The above items all contain different blends of flora, which are also, in turn, different from the flora found in dairy kefir and dairy yogurt. While there is also soy yogurt and almond yogurt available in stores, these are often full of suspicious thickeners and other unsavory ingredients that won't boost your health.
The significance of the difference in flora between fermented foods is many-fold. It means that eating sauerkraut will not provide the same benefits or results as kombucha or miso. In my experience with my clients, there is usually one fermented food that will help more than all the rest, but it will vary from person to person.
One woman I met had tried making her own sauerkraut, but this didn't help. She owned a seaweed company and ate buckets of of nori, laver, spirulina and other sea-vegetables, and incredibly, that didn't solve her digestive problems either. She tried making her own water kefir, which didn't do the trick. And then, finally, she started making her own kombucha, and finally, her stomach flattened, the gas stopped, and she could eat a whole foods diet without having to worry if a baked starchy meal would give her indigestion.
In my case, kombucha has also been the answer. For my husband, tempeh has helped a lot. For another woman I know, natto has been very key to her healing, especially because this one of the richest sources of vitamin K2, which is the vitamin that directs your calcium to your bones. Whether you have enough vitamin K2 or not is the differences between calcium in your arteries and calcium in your bones (where it belongs!).
I have yet to hear of anyone healing from severe digestive issues on sauerkraut alone, but many people report reduced symptoms from including sauerkraut in their diet, especially if it is raw or home-made. (If is sold on the shelf, it has been pasteurized, which means that virtually no probiotic benefit will be imbued.)
But wait! Fermented food hurts my stomach!
This is unfortunately common with digestive disorders. For example, say you have low stomach acid. This can mean that you are more vulnerable to helicobacter pylori, commonly known as H pylori, which likes a more alkaline environment than the typical healthy stomach. If you have H pylori, then every time you eat something acidic the H pylori will be very unhappy and start producing extra ammonia (which is alkaline).
Ever seen baking soda combine with vinegar? That's what starts happening in your stomach when you eat acidic foods and you have H pylori. This is very uncomfortable, but it actually helps get rid of the unwanted bacteria. To fully remove H pylori is quite the trick. You may want to opt to get antibiotics to take care of it, but if you do, be sure to take a lot of probiotic supplements in addition to fermented foods at every meal. This is vital if your internal flora colony is going to be healthy.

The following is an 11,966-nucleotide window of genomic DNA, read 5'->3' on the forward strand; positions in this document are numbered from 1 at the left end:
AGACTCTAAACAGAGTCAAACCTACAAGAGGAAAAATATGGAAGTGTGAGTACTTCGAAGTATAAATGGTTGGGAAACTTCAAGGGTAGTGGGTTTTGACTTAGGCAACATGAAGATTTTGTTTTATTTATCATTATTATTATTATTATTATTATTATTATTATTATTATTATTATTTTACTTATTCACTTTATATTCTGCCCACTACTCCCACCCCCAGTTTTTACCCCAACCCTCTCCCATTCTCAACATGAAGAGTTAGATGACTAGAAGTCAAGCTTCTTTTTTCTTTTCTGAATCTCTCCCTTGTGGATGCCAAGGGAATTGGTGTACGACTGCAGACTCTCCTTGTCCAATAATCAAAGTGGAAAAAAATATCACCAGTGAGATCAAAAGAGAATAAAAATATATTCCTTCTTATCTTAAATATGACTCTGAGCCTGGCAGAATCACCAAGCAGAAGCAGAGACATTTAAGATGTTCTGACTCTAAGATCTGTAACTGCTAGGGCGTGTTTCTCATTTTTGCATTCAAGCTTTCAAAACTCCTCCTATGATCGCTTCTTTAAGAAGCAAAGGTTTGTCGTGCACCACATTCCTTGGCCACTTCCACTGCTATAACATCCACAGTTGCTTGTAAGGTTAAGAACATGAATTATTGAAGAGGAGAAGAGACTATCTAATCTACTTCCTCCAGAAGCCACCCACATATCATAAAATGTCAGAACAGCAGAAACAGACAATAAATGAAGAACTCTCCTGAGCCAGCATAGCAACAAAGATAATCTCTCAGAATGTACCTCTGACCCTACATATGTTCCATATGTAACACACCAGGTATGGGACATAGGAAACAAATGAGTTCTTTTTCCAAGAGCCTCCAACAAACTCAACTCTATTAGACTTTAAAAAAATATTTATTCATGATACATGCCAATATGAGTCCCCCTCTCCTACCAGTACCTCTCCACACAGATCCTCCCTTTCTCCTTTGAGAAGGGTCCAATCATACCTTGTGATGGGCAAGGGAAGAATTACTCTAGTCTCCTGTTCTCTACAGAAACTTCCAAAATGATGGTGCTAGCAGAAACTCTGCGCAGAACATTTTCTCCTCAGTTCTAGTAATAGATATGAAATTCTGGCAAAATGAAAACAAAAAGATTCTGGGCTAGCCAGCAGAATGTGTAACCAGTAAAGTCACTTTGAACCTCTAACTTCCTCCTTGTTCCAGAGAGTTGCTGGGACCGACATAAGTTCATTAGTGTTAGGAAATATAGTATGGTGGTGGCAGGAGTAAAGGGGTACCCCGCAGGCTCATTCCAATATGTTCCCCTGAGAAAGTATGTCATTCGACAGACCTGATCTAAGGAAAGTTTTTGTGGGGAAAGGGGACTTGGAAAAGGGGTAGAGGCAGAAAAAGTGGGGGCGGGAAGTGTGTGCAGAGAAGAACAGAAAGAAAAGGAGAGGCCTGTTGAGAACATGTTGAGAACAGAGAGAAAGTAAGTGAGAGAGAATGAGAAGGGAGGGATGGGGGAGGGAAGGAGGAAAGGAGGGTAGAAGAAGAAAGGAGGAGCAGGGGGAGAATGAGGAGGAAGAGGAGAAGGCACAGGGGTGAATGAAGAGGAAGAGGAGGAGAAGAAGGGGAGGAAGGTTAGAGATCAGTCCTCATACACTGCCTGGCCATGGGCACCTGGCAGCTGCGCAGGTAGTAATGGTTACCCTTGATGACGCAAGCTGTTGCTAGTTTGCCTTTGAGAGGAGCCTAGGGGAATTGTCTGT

Fermented foods can also cause gas. Probiotics are bacteria. Bacteria eat things and then produce some sort of excrement. Probiotic excrement is good for you generally, but sometimes gas is involved, which is uncomfortable and not good for you in the long-run. Prolonged gas that goes on and on for days, where you're very bloated and uncomfortable, distorts the intestines. This distortion provides pockets where bad bacteria can hide, becoming even harder to clean out with fiber and probiotics. That's where juice-cleaning comes to the rescue.
If fermented foods give you discomfort and gas, it may be best to start with an "elimination diet" where you eat only foods you know give you absolutely no symptoms whatsoever. I recommend including cucumbers, celery, lettuce, sunflower seeds (in small amounts), chia seeds, flax seeds (ground in your coffee grinder or vitamix), small amounts of fresh-squeezed lemon, peas, organic tart apples, boiled potatoes, brown rice, steamed kale, and small amounts of apple cider vinegar.
If you feel the need for meat, stick to free-range, organicly-fed animals and stay away from any part of the cow or pig. Also, be sure to not eat anything sweet with your meat or any time in the day after the meat.
If you have a nut allergy or any seed allergies, and have not yet tried flaxseeds, do not include them in your elimination diet. Flax is a fairly common allergy, although not nearly as common as sensitivity to peanuts and corn. Speaking of which, stay very clear of peanuts, corn, and wheat!
After one week symptom-free, add in one fermented food. I personally have a bias toward kombucha (since that's what worked for me), and recommend trying kombucha first. Drink it slowly! Gulping kombucha will give most anybody gas, even if they have a healthy body. Drink 16 ounces of the course of an hour or two. Like fine wine, kombucha should be sipped and savored. Also, do not consume kombucha with fruit or with large meals. It is best consumed beside light snacks, very small meals or by itself.
The chances are that your body will experience mild discomfort from any fermented food even after a week of clean-eating, even if the fermented food is good for you. Take note of everything you feel for 24 hours after consuming the fermented item. If nothing more severe than mild burning or one or two farts occurs, then go ahead and have another serving on the following day. Continue all week, and watch to see if symptoms improve or worsen or neither. If they improve, try adding in more fruits, vegetables and seeds.
Don't add more than one new food a day, and still keep very far away from gluten, beef, pork, corn, peanuts, processed foods, coffee, fried foods and any other common digestive hazard. Pay close attention to any reactions you get to foods. If you feel even the mildest of discomfort or fatigue after eating something, note it down! Sometimes the symptom is mild the first time, but then more and more sever with subsequent meals containing the same item. In these cases you want to either eliminate that food entirely or eat it once a month or less.